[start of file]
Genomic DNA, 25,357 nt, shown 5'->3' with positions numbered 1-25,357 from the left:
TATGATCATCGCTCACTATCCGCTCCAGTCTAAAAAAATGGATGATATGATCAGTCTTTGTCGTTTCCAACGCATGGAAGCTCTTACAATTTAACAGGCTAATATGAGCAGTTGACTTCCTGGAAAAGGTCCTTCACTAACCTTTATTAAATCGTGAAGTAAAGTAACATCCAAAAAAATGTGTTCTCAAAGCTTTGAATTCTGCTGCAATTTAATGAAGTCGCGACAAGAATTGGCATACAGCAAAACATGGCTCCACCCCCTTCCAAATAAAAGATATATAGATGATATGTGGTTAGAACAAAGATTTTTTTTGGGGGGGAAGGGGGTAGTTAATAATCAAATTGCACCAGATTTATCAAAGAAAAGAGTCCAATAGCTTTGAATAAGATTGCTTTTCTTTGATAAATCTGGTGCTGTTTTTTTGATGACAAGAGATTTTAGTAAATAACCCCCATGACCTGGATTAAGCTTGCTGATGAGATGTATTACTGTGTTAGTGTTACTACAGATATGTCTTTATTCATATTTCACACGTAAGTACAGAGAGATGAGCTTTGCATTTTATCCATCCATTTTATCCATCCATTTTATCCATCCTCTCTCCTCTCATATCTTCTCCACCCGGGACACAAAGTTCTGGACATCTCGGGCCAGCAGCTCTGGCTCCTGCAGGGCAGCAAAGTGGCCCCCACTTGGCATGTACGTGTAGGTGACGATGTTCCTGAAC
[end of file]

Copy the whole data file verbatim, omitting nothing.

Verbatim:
Genomic DNA, 25,357 nt, shown 5'->3' with positions numbered 1-25,357 from the left:
TATGATCATCGCTCACTATCCGCTCCAGTCTAAAAAAATGGATGATATGATCAGTCTTTGTCGTTTCCAACGCATGGAAGCTCTTACAATTTAACAGGCTAATATGAGCAGTTGACTTCCTGGAAAAGGTCCTTCACTAACCTTTATTAAATCGTGAAGTAAAGTAACATCCAAAAAAATGTGTTCTCAAAGCTTTGAATTCTGCTGCAATTTAATGAAGTCGCGACAAGAATTGGCATACAGCAAAACATGGCTCCACCCCCTTCCAAATAAAAGATATATAGATGATATGTGGTTAGAACAAAGATTTTTTTTGGGGGGGAAGGGGGTAGTTAATAATCAAATTGCACCAGATTTATCAAAGAAAAGAGTCCAATAGCTTTGAATAAGATTGCTTTTCTTTGATAAATCTGGTGCTGTTTTTTTGATGACAAGAGATTTTAGTAAATAACCCCCATGACCTGGATTAAGCTTGCTGATGAGATGTATTACTGTGTTAGTGTTACTACAGATATGTCTTTATTCATATTTCACACGTAAGTACAGAGAGATGAGCTTTGCATTTTATCCATCCATTTTATCCATCCATTTTATCCATCCTCTCTCCTCTCATATCTTCTCCACCCGGGACACAAAGTTCTGGACATCTCGGGCCAGCAGCTCTGGCTCCTGCAGGGCAGCAAAGTGGCCCCCACTTGGCATGTACGTGTAGGTGACGATGTTCCTGAAC